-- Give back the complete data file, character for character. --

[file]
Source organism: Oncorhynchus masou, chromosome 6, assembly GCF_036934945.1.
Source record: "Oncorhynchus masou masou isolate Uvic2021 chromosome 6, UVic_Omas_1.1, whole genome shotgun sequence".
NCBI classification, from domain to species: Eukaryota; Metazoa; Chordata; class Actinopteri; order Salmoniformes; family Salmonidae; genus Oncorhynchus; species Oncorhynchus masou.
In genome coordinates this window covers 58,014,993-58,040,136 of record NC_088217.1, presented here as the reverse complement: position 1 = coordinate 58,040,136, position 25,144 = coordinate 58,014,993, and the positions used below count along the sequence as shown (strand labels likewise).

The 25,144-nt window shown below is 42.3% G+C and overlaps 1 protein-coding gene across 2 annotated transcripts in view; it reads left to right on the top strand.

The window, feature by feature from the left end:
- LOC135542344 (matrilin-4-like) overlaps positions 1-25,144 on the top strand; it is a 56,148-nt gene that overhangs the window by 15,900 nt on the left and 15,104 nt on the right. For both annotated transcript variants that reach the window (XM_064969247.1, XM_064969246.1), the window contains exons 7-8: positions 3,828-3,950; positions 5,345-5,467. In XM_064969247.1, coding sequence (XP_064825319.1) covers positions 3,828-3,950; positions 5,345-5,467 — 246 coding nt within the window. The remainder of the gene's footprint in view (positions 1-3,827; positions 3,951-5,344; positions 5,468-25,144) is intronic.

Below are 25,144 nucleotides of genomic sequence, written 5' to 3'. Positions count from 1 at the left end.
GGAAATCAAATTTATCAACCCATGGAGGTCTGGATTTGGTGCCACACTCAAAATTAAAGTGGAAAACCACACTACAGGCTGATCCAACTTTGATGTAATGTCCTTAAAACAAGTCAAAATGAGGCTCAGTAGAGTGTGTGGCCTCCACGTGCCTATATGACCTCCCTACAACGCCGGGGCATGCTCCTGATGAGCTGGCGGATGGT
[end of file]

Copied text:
Source organism: Oncorhynchus masou, chromosome 6, assembly GCF_036934945.1.
Source record: "Oncorhynchus masou masou isolate Uvic2021 chromosome 6, UVic_Omas_1.1, whole genome shotgun sequence".
NCBI classification, from domain to species: Eukaryota; Metazoa; Chordata; class Actinopteri; order Salmoniformes; family Salmonidae; genus Oncorhynchus; species Oncorhynchus masou.
In genome coordinates this window covers 58,014,993-58,040,136 of record NC_088217.1, presented here as the reverse complement: position 1 = coordinate 58,040,136, position 25,144 = coordinate 58,014,993, and the positions used below count along the sequence as shown (strand labels likewise).

The 25,144-nt window shown below is 42.3% G+C and overlaps 1 protein-coding gene across 2 annotated transcripts in view; it reads left to right on the top strand.

The window, feature by feature from the left end:
- LOC135542344 (matrilin-4-like) overlaps positions 1-25,144 on the top strand; it is a 56,148-nt gene that overhangs the window by 15,900 nt on the left and 15,104 nt on the right. For both annotated transcript variants that reach the window (XM_064969247.1, XM_064969246.1), the window contains exons 7-8: positions 3,828-3,950; positions 5,345-5,467. In XM_064969247.1, coding sequence (XP_064825319.1) covers positions 3,828-3,950; positions 5,345-5,467 — 246 coding nt within the window. The remainder of the gene's footprint in view (positions 1-3,827; positions 3,951-5,344; positions 5,468-25,144) is intronic.

Below are 25,144 nucleotides of genomic sequence, written 5' to 3'. Positions count from 1 at the left end.
GGAAATCAAATTTATCAACCCATGGAGGTCTGGATTTGGTGCCACACTCAAAATTAAAGTGGAAAACCACACTACAGGCTGATCCAACTTTGATGTAATGTCCTTAAAACAAGTCAAAATGAGGCTCAGTAGAGTGTGTGGCCTCCACGTGCCTATATGACCTCCCTACAACGCCGGGGCATGCTCCTGATGAGCTGGCGGATGGT